- To advocate and bear witness on behalf of those survivors of war, spiritual and cultural injustice. To reduce suffering and offer trauma recovery.
- To train youth, adults and elders as peacemakers and citizen diplomats in communities, schools, religious centers, and homes and create international peacemaker teams and networks to serve in areas of crisis.
- To promote widespread dialogue and create community wide opportunities to reflect on the moral and spiritual questions raised by our world events.
- To reveal the socially beneficial dimensions of service and love through practice, research andeducation.
Goodness is an inherent inextinguishable quality within each individual regardless of circumstance and storytelling activates this limitless human resource
– L. Simms
These goals use a model of the telling of one’s story, ‘affirmative inquiry’ and narrative accounts to identify one’s values and elicit a positive, cooperative and respectful response prior to dialogue venues involving conflicting parties, ie. truth and justice committees, peace negotiations, unifying and revealing common ground amongst leaders.
Through authentic listening and the spoken word, witness peacemaker training and international journeys, FAHAN programs can establish patterns initiating wholeness of body, mind and spirit at the individual and cultural level.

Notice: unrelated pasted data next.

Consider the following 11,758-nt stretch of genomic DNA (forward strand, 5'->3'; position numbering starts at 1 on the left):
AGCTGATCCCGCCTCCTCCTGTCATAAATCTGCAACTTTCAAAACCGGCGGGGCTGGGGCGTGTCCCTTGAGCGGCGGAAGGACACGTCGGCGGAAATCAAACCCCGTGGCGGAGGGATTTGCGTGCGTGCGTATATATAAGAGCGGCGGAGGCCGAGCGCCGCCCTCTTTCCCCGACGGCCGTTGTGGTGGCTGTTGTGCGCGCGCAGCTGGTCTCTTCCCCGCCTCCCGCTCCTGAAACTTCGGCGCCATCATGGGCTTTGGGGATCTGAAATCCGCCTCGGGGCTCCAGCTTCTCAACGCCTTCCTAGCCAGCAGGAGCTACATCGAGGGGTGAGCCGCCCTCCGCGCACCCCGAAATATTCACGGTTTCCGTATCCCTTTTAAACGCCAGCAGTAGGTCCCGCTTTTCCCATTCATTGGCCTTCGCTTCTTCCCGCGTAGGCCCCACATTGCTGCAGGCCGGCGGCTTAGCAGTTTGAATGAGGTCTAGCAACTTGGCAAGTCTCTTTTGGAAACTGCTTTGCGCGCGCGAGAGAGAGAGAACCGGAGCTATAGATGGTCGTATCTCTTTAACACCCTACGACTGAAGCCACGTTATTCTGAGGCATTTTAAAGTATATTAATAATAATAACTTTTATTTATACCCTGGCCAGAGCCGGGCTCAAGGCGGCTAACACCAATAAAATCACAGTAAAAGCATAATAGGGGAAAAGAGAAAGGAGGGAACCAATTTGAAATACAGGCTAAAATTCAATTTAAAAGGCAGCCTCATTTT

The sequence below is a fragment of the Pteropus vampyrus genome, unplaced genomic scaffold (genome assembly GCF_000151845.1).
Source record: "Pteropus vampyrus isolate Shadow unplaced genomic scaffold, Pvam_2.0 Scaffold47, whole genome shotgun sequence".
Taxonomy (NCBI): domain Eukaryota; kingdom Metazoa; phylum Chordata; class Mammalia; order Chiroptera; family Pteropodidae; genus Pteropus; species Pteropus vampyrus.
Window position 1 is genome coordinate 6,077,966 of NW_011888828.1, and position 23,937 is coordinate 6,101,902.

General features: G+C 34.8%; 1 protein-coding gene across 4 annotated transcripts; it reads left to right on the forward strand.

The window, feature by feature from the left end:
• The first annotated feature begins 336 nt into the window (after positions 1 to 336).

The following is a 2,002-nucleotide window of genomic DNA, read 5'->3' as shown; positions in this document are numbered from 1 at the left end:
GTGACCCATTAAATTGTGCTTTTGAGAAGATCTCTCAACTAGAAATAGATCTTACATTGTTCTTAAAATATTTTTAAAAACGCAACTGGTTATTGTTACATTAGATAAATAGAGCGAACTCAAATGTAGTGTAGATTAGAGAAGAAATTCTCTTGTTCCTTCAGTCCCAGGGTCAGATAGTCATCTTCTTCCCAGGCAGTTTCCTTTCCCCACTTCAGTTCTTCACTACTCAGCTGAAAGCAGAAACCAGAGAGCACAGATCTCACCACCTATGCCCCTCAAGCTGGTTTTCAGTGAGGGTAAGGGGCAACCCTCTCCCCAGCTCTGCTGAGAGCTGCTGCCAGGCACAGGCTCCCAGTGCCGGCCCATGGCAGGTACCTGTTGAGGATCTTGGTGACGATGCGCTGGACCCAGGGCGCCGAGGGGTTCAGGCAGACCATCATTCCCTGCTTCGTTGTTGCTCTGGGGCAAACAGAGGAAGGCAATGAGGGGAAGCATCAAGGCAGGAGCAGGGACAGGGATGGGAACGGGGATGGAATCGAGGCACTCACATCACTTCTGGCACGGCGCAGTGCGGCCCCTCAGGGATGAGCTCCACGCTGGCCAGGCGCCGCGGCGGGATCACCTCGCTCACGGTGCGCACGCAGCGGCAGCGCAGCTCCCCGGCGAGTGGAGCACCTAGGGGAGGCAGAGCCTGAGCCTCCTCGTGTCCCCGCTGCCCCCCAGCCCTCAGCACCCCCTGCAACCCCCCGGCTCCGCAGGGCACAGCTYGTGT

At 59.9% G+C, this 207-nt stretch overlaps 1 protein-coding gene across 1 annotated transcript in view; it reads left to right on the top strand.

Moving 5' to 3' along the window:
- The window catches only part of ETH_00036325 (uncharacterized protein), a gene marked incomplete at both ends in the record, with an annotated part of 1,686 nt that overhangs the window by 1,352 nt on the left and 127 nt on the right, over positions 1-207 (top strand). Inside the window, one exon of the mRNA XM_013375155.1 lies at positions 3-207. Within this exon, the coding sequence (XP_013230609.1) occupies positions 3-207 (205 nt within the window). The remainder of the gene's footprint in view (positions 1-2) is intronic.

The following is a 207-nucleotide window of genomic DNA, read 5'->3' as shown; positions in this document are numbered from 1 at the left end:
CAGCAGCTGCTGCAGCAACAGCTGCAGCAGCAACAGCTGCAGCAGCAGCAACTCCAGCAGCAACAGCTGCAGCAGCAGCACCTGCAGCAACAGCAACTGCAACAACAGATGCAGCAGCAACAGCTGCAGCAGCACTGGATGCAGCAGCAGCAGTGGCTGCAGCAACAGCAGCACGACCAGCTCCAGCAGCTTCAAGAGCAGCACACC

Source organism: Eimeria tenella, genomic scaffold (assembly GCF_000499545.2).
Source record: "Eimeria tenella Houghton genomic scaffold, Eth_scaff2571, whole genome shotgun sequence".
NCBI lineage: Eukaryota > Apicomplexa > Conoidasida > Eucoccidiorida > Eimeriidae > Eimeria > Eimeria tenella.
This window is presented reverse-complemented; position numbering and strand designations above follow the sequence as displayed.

A project objective is to enhance inter-group relations by building trust, tolerance and mutual understanding in the field of transformational preventative diplomacy (conflict resolution) and oral history testimony,teaming youth with leader trainers.
Although there has been great change over the last fifty years, a recent study showed that 30% of high school students said they would participate in racial incidents, and 17% said they would silently support them. The NICEL (The National Institute for Citizen Education in the Law) has layed the ground work for a National Human Rights education initiative, which was timed to coincide with the fiftieth anniversary of the Universal Declaration of Human Rights at the United Nations.
Teaching the youth of our nation, from the inner city to the suburb, to be compassionate participants and designers of the cultural outreach process, interview training, and vision building is key to the success of widening our children’s global perspective, promoting a vehicle for an experience of Self and purpose, while creating an opportunity for bridging race, religious and cultural relations for our present and future generations. If we are to embrace the shadows of our past, we must offer solutions in the present for an enduring and loving society to evolve.
Our call is to demonstrate new pathways that exemplify how our histories are intricately woven and together we can educate the coming generations historically, compassionately and honestly.